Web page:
8 Jun, 2015
Beijing (China Daily), 2015-06-02 — As China’s ongoing Clean Your Plate campaign has gained momentum since it began in 2013, many managers of restaurants－especially buffets－say they have consistently been able to meet their goals of stopping food waste. But it hasn’t always been easy.
Four guests at the Xiang Wei Qing buffet restaurant in Lanzhou, Gansu province, were enraged early this month when the manager fined them 50 yuan per person for wasting food. The restaurant charges 75 yuan for its buffet but also assesses a 50-yuan refundable deposit for preventing food waste. Because a lot of food was left on the table, the restaurant manager says, the party did not get back the deposits, totaling 200 yuan.
A sign posted at the table read: DO NOT WASTE FOOD.
A customer surnamed Li and his friends were furious at the restaurant’s “mandatory charges” and called police.”I have never seen this situation before, ” Li says angrily.
Since the Clean Your Plate campaign was launched in 2013 in a bid to curb food waste, many buffet restaurants have adopted similar strategies.
“For wasting too much food, it is reasonable for us to impose a penalty,” insists Wang Xiaogang, the Lanzhou restaurant’s manager. The wasted food every day in our restaurant could account for at least 5 percent of the total daily food supply, says.
“They left roughly 200 grams food. I think it is a suitable method to curb their disgraceful act, although we always don’t do like that, ” Wang says seriously. He says he believes half of restaurant customers waste a significant amount of food.
“Many guests are unaware of efforts to reduce food loss and waste, although some frugal slogans are put in noticeable positions such as at the entrance and at tables,” Wang says.
Food worth almost 200 billion yuan ($32.6 billion) is discarded from Chinese dining tables every year, according to an official government survey released in 2014.
Managers at some higher-end restaurants say food wastage is less frequent. Feast, in the East Beijing Hotel, provides guests with a semi-buffet style lunch, dinner and weekend brunch. “Based on our observation, there are still roughly three to five guests who waste food on a monthly basis,” Ji Angelina, a senior operations manager says.
People at buffets try to eat as much food as they can to get the most value for the money paid, Ji says. Often, “their eyes are bigger than their stomachs” and they order more food than they can finish, she adds.
Many restaurants are finding ways to control the flow of “all you can eat” food, to limit waste, save restaurant costs and protect customers from unhealthy overeating. At the “infinity brunch” at Beijing’s Agua restaurant, for example, instead of helping themselves from an open buffet, diners are invited to choose three courses from the brunch menu, then order more if they are still hungry.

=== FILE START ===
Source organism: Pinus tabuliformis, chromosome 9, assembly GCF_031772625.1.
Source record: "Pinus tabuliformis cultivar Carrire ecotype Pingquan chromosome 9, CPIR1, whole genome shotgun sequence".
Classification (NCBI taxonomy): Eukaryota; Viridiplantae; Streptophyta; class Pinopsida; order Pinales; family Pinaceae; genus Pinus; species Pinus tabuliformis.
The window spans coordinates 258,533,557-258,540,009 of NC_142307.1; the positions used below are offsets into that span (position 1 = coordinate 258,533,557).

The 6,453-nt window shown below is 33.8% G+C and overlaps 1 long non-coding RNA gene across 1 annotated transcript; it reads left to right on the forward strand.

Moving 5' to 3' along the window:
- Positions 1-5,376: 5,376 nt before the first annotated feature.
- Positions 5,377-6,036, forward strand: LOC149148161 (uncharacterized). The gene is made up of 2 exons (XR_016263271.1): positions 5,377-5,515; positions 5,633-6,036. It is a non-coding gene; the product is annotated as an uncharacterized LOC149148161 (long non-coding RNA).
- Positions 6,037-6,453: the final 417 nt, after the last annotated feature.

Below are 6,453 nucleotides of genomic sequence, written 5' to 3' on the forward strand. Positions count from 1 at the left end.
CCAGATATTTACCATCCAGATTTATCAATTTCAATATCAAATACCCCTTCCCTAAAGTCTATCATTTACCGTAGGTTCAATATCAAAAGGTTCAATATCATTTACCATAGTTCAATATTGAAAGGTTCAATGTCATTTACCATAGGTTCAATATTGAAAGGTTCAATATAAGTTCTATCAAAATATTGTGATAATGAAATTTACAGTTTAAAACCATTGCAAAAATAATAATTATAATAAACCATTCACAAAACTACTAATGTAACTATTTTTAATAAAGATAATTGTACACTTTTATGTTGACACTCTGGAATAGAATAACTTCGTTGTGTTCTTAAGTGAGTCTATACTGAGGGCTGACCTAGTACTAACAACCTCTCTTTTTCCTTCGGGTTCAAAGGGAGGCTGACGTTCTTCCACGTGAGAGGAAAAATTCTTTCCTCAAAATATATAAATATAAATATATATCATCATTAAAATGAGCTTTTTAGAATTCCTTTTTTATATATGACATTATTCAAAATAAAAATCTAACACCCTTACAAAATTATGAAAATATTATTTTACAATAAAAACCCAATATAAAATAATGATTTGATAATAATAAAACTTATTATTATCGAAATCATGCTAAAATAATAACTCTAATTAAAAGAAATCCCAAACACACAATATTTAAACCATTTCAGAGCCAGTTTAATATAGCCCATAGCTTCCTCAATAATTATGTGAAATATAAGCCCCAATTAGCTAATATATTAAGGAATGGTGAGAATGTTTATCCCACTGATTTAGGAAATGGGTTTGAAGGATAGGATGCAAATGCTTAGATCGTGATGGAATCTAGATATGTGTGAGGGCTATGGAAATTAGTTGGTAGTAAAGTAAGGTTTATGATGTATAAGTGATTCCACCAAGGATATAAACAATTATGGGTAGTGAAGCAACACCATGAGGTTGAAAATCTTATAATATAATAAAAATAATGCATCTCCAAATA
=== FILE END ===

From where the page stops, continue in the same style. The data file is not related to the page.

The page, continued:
In Xi’an, Shaanxi province, the Golden Hans buffet franchise has similarly tried to deliver food to tables gradually.
“The loss of wasted food could reach at least 50,000 yuan ($8,100) per year in my restaurant,” says Fan Li, a senior manager of Gold Hans. “So we try to eliminate waste any way we can.”
Some hotel chefs put less food out on each buffet platter to discourage patrons from taking big helpings all at once, but they restock the platters continuously.
“A host shows hospitality by honoring his guests with lots of food choices, tastes, colors that are served on special occasions, says Elie Houbeich, food-and-beverage director at the Westin Beijing Financial Center, which recently promoted an expanded “Retrolicious” brunch on Sundays. “Less food does not give a good impression.”
His colleague Virginia Yu agrees: “‘Lots of food looks nice’ really was the culture in China for older people since they had suffered hunger.” Today, young and better-educated people have this sense that excess can be wasteful, she adds.
East Beijing hotel has adopted smaller dessert portions, which also allows guests more choices at its semi-buffets, though customers can always get a second portion. “In this way, guests can try different types of cakes without wasting too much,” Ji says.
Brunches don’t allow takeaway, but customers at a la carte dinners are encouraged to take packaged leftovers home at more and more restaurants.
The best way to control waste, the Westin’s Houbeich says, is to educate and create awareness through social media by showing the impact of food wastage and contrasting this with the people who are suffering from hunger. This can create a better understanding and can drive change.
One such campaign is the UN’s “Think, Eat, Save”, which aims to reduce food loss and waste along the entire chain of food production and consumption, according to the program’s website.
Such subtle approaches continue to be more common that punitive actions like withholding deposits for wasting foods or even making waste a crime, which was proposed by China’s best-known agriculture scientist Yuan Longping.
“Our country has such a huge population and the arable land is very small if it is divided for each Chinese individual,” Yuan, known as “the Father of Hybrid Rice” by Chinese media, told China Central Television in 2013. “For years we agricultural scientists have been toiling to achieve an increase of 2.5 or 5 kilograms to the harvest of each mu (0.06 hectare) of rice, but after the food was increased, people wasted it,” he says. “I am proposing that the government make (regulations and policies) to encourage people to despise the waste of food and to treat it like a crime.”
An extensive circular released by the Communist Party of China in 2014 declared that food waste remains rampant due to ostentatious lifestyles and lack of supervision, and outlined measures prohibiting too much money being spent on food among officials. Government departments, organizations and State-owned enterprises must now publicize the amount they spend on dining for public supervision, Xinhua reports.